Issuing/Distributing Wildcard Cert?

Apologies up front for not filling out the form, but I think a straightforward explanation will be best. Say I plan to have many subdomains under foobar.com. I’ve already successfully generated a wildcard cert for this domain name using acme.sh. It worked great and all is good.

Now, in the future, I’ll be spinning up various VMs in an automated fashion where these VMs will each have an Nginx web server running and reachable by some unique subdomain like one.foobar.com or two.foobar.com, etc.

I’m not sure what the best way to install the wildcard cert on these spun up VMs in an automated fashion is. I’m concerned about hitting Let’s Encrypts renew/issue limit if I just use acme.sh --issue each time. I’m thinking maybe I have the existing wildcard cert files automatically copied to the new VM and then use the acme.sh --install-cert or --deploy option to get the cert installed and working on the VM. However, I’m finding very little info on either of these options.

Anyone have any advice? Thanks in advance.

Can’t you somehow “mount” or “map” an external directory containing the certificate/private key in those VMs?

Hi Osiris - Thanks for the reply. Our requirements are that these VMs will actually run on physical machines that are located in separate, fairly locked down, physical locations. So giving these machines visibility to a shared drive somewhere in the cloud unfortunately isn’t an option.

You should not be generating new certificates, but deploying existing ones.

In your situation, since the servers are spun-up and not already online, I would centralize all the certificates onto a single machine and do something like:

  1. a nightly crontab on each machine will rsync against the centralized certificate repo, then restart nginx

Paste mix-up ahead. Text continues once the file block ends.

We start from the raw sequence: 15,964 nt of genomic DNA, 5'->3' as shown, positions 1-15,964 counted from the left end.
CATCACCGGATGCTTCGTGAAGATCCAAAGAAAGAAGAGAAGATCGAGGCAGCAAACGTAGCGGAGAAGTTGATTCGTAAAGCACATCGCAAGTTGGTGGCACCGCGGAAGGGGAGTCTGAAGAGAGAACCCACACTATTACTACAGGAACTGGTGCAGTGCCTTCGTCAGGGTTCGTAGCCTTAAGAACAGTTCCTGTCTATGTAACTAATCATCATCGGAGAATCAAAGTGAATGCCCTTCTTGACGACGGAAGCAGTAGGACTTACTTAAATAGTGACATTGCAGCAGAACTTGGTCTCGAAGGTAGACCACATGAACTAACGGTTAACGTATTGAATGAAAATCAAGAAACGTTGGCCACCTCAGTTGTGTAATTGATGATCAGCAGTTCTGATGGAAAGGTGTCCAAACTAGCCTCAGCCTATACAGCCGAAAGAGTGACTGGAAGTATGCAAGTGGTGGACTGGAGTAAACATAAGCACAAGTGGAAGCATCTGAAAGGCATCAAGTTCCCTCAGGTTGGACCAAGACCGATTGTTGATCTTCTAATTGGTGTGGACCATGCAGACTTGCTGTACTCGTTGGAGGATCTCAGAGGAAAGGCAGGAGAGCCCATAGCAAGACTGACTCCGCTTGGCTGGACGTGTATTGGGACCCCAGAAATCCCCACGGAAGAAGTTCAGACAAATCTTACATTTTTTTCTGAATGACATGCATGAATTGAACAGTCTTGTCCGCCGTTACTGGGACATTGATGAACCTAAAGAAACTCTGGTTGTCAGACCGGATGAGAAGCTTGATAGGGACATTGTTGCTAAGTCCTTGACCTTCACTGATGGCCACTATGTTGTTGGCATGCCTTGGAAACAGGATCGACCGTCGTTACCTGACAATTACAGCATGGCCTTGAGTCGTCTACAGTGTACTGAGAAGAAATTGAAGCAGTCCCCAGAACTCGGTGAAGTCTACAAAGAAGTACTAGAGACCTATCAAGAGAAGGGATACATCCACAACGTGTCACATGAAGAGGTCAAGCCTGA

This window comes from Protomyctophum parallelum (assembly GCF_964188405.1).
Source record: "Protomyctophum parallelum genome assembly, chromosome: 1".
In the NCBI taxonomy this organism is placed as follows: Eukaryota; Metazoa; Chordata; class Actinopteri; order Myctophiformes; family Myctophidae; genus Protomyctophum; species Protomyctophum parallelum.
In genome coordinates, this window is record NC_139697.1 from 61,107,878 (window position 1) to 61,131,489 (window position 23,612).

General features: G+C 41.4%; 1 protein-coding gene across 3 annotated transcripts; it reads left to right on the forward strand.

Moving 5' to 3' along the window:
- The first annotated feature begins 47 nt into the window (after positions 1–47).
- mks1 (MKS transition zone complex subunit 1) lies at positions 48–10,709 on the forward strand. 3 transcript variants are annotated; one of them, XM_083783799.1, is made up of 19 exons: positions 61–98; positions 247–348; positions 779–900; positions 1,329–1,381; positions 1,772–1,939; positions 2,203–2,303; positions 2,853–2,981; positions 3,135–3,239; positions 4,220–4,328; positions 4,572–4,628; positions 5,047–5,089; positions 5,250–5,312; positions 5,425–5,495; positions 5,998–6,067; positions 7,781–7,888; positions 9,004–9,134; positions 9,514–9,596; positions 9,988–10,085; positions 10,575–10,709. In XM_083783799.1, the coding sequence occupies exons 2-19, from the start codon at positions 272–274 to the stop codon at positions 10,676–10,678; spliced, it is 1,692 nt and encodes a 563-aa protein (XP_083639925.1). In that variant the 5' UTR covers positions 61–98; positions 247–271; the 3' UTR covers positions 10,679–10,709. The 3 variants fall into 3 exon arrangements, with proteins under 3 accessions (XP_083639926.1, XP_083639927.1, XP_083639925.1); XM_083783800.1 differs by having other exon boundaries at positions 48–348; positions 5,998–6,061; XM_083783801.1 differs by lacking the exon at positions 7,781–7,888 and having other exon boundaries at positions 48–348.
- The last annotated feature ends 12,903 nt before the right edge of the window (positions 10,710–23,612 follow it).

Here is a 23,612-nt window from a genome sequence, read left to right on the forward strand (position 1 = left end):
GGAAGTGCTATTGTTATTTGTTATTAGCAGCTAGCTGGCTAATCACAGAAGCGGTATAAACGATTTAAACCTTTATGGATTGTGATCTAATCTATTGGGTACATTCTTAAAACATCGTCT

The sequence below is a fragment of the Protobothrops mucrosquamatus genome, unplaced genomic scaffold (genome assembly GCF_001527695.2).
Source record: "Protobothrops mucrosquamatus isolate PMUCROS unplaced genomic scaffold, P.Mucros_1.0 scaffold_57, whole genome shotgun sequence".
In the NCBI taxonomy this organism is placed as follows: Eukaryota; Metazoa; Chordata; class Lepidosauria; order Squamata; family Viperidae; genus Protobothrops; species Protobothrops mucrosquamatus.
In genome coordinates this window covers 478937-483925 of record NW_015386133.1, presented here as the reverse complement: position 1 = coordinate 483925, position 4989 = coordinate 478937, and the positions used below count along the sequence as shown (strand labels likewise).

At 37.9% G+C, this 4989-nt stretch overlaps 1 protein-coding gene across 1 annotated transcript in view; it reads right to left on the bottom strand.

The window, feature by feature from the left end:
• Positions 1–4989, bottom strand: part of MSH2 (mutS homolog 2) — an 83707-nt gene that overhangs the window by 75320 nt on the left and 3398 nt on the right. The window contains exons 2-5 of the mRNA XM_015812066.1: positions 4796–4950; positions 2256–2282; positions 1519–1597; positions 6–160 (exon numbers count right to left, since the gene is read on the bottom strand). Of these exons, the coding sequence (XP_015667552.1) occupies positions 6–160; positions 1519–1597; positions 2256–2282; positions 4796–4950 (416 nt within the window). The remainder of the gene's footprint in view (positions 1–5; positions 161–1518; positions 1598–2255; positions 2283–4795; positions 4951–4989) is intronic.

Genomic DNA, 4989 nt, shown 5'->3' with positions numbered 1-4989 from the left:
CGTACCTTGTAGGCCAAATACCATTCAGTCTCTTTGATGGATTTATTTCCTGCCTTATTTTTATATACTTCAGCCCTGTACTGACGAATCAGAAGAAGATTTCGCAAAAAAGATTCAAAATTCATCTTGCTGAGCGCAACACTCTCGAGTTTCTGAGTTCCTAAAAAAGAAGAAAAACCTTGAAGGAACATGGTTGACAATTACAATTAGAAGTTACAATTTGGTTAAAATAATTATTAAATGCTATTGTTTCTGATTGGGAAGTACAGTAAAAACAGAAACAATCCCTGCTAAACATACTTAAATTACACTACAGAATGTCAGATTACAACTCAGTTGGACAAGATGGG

2. a post-issuance hook would enroll the Certificate+Key into an encrypted source control system/webserver (that also has authorization systems) and have your servers access and decrypt the latest certificate on startup. a crontab would check nightly too.

An example of this would be using Blackbox (https://github.com/StackExchange/blackbox) which utilizes a GPG keyring to encrypt files at-rest within a repository. The machine that generates certs would use a post-issuance certbot hook to copy the file to the source tree, enroll it for encryption then commit/push. The other machines would have a decryption key, and a crontab every day to check for new certs from a central repository and copy/decrypt/restart your server. it’s more advanced than rsync, but the client machines would just need a “reader” gpg key and access to the repository - which limits the potential security issues.

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Hi jvanasco - Thanks for the thorough and informative reply. One question:

Why not? Will generating a new certificate invalidate previous generated certificates? My understanding is that it will not invalidate the old certificate: Using older certificate after auto renew issued a replacement

The old certificates are still valid until expiry or being revoked.

My concern is there is an API limit of 5 duplicate certificates per-week - so you can only generate 5 *.example.com certificates each week. If the machines are always on, that’s not an issue - but in an automated environment, that number is uncomfortably low. If you have automated scaling systems in place, you could blow through this limit in a few minutes (or even seconds).